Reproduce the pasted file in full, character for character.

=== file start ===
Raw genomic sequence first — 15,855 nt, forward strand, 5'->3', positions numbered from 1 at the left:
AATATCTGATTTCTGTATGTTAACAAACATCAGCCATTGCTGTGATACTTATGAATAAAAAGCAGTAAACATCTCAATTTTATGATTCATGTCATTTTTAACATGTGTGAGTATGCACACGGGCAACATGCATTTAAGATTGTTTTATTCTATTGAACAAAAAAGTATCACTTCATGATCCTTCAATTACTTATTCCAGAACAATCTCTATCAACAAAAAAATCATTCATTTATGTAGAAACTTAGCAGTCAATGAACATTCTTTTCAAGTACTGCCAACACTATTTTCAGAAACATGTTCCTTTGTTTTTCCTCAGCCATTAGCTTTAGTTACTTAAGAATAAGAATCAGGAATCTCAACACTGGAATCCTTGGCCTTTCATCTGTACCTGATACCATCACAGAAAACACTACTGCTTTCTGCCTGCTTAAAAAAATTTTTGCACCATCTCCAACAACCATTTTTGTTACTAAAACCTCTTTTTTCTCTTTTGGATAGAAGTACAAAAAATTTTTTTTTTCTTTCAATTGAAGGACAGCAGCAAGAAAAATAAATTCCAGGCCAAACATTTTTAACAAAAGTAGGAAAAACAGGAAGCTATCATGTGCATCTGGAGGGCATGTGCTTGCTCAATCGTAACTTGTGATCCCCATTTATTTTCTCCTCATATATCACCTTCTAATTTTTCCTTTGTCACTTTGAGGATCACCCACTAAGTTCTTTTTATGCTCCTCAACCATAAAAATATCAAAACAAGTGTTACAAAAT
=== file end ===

Raw genomic sequence first — 15,855 nt, forward strand, 5'->3', positions numbered from 1 at the left:
AATATCTGATTTCTGTATGTTAACAAACATCAGCCATTGCTGTGATACTTATGAATAAAAAGCAGTAAACATCTCAATTTTATGATTCATGTCATTTTTAACATGTGTGAGTATGCACACGGGCAACATGCATTTAAGATTGTTTTATTCTATTGAACAAAAAAGTATCACTTCATGATCCTTCAATTACTTATTCCAGAACAATCTCTATCAACAAAAAAATCATTCATTTATGTAGAAACTTAGCAGTCAATGAACATTCTTTTCAAGTACTGCCAACACTATTTTCAGAAACATGTTCCTTTGTTTTTCCTCAGCCATTAGCTTTAGTTACTTAAGAATAAGAATCAGGAATCTCAACACTGGAATCCTTGGCCTTTCATCTGTACCTGATACCATCACAGAAAACACTACTGCTTTCTGCCTGCTTAAAAAAATTTTTGCACCATCTCCAACAACCATTTTTGTTACTAAAACCTCTTTTTTCTCTTTTGGATAGAAGTACAAAAAATTTTTTTTTTCTTTCAATTGAAGGACAGCAGCAAGAAAAATAAATTCCAGGCCAAACATTTTTAACAAAAGTAGGAAAAACAGGAAGCTATCATGTGCATCTGGAGGGCATGTGCTTGCTCAATCGTAACTTGTGATCCCCATTTATTTTCTCCTCATATATCACCTTCTAATTTTTCCTTTGTCACTTTGAGGATCACCCACTAAGTTCTTTTTATGCTCCTCAACCATAAAAATATCAAAACAAGTGTTACAAAAT